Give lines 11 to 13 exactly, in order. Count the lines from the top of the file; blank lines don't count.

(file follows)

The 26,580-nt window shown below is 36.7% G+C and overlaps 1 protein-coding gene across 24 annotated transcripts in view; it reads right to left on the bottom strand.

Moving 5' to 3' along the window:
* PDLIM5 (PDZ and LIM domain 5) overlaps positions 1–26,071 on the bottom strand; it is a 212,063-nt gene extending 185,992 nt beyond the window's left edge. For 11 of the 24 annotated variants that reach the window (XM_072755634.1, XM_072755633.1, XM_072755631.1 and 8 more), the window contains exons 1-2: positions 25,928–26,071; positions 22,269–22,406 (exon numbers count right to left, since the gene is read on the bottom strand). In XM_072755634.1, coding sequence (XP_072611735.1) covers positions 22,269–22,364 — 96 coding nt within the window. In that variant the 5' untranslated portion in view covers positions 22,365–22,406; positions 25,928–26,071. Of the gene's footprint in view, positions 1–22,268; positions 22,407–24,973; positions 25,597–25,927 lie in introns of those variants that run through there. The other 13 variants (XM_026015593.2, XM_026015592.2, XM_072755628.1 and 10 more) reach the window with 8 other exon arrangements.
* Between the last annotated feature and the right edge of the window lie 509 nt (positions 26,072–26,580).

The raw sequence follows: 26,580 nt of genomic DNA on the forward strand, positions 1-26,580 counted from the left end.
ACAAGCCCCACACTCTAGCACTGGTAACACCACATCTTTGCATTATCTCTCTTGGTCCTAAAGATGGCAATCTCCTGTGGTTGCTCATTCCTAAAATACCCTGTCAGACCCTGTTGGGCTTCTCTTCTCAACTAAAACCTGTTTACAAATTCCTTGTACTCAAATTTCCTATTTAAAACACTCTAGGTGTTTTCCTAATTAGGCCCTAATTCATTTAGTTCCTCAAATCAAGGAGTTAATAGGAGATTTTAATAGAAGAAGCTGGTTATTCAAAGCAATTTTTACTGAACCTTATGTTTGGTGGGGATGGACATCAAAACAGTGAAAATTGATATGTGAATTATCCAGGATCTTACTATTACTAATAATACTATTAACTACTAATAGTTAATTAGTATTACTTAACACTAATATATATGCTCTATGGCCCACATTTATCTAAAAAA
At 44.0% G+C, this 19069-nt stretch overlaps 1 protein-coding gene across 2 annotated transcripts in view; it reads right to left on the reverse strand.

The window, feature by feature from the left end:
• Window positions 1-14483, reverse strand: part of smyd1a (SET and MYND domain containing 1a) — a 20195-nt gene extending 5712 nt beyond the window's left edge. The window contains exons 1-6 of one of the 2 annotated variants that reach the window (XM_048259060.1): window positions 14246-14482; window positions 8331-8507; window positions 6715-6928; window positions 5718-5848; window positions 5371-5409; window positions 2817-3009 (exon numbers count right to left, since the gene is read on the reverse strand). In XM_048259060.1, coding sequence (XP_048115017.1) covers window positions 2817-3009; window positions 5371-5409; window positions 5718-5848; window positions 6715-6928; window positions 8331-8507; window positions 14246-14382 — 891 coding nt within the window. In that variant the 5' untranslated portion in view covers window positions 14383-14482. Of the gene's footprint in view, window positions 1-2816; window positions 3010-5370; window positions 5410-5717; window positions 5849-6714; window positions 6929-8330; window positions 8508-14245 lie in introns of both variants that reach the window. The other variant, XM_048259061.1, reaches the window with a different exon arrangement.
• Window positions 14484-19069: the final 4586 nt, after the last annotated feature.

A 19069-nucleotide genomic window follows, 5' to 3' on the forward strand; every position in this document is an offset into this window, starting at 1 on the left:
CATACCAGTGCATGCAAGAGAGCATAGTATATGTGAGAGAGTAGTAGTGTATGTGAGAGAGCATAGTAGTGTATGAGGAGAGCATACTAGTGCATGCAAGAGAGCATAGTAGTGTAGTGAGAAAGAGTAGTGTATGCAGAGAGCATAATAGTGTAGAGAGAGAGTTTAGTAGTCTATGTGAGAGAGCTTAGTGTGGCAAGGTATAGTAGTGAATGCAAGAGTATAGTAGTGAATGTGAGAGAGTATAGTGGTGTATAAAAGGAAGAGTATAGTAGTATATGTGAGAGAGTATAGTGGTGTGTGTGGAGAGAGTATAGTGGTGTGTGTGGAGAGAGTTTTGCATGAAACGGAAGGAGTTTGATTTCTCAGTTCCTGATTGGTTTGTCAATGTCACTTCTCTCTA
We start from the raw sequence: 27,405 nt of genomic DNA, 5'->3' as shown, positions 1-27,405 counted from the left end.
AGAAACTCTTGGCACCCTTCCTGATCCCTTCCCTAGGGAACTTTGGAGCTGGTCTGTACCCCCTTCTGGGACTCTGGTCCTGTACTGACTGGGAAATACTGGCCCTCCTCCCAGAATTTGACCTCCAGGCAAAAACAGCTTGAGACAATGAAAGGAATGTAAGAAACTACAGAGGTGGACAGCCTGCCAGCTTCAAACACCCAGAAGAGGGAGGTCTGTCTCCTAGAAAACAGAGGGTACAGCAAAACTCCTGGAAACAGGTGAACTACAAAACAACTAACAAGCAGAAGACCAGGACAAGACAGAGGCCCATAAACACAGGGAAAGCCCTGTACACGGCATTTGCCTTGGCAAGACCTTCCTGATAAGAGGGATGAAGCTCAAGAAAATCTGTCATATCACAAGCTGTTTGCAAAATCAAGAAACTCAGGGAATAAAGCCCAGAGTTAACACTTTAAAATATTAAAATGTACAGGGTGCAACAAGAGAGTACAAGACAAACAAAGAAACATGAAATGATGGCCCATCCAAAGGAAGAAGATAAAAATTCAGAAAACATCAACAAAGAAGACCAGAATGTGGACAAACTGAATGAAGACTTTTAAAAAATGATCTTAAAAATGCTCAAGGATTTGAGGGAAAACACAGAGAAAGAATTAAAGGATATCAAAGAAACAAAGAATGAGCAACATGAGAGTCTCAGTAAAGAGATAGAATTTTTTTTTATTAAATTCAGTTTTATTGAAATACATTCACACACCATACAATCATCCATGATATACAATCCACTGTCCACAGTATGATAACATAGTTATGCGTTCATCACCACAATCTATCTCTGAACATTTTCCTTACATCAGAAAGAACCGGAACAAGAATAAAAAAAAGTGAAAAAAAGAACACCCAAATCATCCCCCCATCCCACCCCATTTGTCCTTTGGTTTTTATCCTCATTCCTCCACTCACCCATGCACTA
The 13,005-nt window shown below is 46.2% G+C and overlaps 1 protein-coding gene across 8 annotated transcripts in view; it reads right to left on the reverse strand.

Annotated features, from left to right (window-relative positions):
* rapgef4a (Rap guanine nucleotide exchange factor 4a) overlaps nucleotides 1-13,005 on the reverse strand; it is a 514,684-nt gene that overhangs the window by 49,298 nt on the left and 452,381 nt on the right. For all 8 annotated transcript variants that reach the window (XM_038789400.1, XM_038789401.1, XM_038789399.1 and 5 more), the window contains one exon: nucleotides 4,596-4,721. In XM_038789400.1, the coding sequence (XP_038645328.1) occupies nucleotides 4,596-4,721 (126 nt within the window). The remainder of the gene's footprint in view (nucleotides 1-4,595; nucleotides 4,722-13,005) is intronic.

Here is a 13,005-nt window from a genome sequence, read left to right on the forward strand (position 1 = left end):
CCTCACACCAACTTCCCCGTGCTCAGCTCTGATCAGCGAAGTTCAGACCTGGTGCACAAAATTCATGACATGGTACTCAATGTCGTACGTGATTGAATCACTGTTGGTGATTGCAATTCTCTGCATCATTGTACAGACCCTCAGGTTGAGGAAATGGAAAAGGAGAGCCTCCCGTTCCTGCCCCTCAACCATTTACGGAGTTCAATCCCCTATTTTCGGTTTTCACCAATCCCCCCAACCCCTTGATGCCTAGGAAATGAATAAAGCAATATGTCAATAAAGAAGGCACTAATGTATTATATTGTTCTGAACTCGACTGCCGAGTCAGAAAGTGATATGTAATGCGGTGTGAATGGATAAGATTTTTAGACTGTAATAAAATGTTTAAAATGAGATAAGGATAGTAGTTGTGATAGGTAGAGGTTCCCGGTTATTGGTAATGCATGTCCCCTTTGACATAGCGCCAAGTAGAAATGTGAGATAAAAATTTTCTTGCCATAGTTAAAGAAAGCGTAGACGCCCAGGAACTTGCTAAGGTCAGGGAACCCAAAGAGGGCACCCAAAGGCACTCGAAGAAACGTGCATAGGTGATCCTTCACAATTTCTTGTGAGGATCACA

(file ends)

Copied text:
A 19069-nucleotide genomic window follows, 5' to 3' on the forward strand; every position in this document is an offset into this window, starting at 1 on the left:
CATACCAGTGCATGCAAGAGAGCATAGTATATGTGAGAGAGTAGTAGTGTATGTGAGAGAGCATAGTAGTGTATGAGGAGAGCATACTAGTGCATGCAAGAGAGCATAGTAGTGTAGTGAGAAAGAGTAGTGTATGCAGAGAGCATAATAGTGTAGAGAGAGAGTTTAGTAGTCTATGTGAGAGAGCTTAGTGTGGCAAGGTATAGTAGTGAATGCAAGAGTATAGTAGTGAATGTGAGAGAGTATAGTGGTGTATAAAAGGAAGAGTATAGTAGTATATGTGAGAGAGTATAGTGGTGTGTGTGGAGAGAGTATAGTGGTGTGTGTGGAGAGAGTTTTGCATGAAACGGAAGGAGTTTGATTTCTCAGTTCCTGATTGGTTTGTCAATGTCACTTCTCTCTA
We start from the raw sequence: 27,405 nt of genomic DNA, 5'->3' as shown, positions 1-27,405 counted from the left end.